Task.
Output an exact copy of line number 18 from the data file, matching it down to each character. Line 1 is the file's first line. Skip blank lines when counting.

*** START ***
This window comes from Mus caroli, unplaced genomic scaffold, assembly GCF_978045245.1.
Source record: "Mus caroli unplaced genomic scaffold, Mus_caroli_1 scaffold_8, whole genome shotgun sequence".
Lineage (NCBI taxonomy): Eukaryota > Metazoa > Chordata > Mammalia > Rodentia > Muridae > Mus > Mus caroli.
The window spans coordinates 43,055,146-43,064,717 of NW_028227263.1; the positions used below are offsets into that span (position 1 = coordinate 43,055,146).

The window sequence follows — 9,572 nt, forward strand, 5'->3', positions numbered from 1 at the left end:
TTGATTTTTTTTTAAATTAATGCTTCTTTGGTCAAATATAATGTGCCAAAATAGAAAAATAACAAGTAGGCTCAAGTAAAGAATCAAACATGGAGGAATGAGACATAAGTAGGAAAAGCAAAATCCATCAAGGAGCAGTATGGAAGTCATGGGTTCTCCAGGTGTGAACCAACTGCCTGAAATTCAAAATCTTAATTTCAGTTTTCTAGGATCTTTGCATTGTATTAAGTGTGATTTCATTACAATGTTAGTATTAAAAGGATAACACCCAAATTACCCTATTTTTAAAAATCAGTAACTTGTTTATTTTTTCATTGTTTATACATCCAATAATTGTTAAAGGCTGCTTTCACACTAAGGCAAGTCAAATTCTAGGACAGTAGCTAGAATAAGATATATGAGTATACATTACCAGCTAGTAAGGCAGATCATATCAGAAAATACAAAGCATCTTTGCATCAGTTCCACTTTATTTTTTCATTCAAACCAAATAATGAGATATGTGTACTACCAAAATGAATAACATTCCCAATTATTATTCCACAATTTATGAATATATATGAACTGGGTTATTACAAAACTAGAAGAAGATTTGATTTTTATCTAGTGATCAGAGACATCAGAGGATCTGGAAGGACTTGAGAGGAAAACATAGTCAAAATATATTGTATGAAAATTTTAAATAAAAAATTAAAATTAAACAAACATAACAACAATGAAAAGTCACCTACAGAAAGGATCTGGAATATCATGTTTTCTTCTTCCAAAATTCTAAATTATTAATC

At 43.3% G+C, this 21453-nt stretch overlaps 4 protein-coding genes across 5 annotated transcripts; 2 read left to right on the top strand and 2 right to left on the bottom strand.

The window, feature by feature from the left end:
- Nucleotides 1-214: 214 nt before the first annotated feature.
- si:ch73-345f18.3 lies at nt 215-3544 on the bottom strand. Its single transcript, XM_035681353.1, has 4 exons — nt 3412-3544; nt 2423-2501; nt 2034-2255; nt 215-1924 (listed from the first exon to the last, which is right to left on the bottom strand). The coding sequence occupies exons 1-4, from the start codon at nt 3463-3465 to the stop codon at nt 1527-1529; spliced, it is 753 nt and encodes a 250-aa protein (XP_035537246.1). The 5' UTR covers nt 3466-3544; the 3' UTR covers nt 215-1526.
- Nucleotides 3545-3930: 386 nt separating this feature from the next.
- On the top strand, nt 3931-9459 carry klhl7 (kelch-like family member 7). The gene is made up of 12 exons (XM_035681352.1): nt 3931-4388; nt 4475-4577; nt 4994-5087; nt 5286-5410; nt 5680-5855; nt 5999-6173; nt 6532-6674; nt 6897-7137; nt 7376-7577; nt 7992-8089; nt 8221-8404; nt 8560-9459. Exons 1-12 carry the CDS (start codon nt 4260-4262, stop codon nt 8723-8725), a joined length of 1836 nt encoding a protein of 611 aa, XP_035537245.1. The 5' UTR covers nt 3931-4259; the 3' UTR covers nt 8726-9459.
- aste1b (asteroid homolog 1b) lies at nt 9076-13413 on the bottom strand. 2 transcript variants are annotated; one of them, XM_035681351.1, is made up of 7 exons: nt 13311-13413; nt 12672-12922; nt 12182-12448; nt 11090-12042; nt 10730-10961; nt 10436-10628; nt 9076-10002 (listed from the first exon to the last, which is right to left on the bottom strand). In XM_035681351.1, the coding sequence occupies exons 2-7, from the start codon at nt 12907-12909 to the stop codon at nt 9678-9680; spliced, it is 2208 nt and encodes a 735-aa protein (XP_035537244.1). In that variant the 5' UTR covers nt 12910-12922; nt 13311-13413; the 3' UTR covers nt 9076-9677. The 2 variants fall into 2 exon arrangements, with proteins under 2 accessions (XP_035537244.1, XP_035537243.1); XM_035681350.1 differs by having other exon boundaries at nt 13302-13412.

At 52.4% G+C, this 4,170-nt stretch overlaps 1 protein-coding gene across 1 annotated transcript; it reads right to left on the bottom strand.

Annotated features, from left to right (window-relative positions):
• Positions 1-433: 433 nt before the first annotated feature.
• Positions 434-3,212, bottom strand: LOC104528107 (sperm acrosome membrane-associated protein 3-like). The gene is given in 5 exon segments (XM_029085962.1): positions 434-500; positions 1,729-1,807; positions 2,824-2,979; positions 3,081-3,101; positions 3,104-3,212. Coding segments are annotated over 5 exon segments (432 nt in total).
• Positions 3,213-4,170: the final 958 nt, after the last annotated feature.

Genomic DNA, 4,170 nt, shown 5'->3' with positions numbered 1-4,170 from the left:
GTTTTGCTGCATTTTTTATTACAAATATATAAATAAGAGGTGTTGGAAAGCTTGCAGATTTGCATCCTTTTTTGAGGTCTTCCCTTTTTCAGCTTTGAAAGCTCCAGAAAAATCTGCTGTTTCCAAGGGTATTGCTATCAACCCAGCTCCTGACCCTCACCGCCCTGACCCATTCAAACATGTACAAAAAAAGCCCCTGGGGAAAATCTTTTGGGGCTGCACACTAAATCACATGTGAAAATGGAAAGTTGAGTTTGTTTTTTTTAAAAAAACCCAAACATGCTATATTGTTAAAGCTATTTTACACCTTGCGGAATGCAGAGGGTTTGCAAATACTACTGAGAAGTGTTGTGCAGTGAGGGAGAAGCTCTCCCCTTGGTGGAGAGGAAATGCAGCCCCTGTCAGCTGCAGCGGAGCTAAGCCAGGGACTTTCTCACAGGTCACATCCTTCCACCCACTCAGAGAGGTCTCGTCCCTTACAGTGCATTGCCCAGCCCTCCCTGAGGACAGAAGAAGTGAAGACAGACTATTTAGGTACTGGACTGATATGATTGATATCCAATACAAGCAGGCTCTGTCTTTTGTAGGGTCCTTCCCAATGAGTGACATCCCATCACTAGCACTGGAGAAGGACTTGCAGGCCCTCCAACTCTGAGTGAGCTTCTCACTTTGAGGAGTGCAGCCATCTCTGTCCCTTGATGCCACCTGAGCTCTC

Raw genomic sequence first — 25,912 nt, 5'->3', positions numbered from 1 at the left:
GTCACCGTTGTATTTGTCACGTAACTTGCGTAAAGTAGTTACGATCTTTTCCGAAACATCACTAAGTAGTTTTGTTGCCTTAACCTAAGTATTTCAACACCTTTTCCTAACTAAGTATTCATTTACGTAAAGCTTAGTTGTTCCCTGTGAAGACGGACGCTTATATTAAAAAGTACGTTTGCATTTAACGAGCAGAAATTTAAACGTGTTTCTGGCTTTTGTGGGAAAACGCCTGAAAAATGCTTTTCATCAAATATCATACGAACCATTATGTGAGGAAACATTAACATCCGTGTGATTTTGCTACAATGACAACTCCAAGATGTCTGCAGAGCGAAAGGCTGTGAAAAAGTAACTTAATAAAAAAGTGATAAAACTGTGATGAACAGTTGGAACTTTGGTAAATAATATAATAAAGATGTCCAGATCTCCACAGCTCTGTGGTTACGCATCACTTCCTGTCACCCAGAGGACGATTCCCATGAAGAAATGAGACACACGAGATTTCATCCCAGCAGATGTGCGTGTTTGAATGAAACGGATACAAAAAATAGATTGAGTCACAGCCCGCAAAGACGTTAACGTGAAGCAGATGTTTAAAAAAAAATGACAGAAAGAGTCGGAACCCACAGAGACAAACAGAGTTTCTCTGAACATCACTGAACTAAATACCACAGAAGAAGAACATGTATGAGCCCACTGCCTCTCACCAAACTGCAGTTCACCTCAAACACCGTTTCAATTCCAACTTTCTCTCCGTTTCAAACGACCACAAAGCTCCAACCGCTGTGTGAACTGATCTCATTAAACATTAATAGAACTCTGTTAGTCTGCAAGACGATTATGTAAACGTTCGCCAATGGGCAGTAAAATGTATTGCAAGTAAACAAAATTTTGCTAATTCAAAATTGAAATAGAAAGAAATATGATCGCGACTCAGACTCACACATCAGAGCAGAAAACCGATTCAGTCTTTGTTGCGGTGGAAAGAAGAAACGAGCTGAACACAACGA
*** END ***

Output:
• Positions 3,213-4,170: the final 958 nt, after the last annotated feature.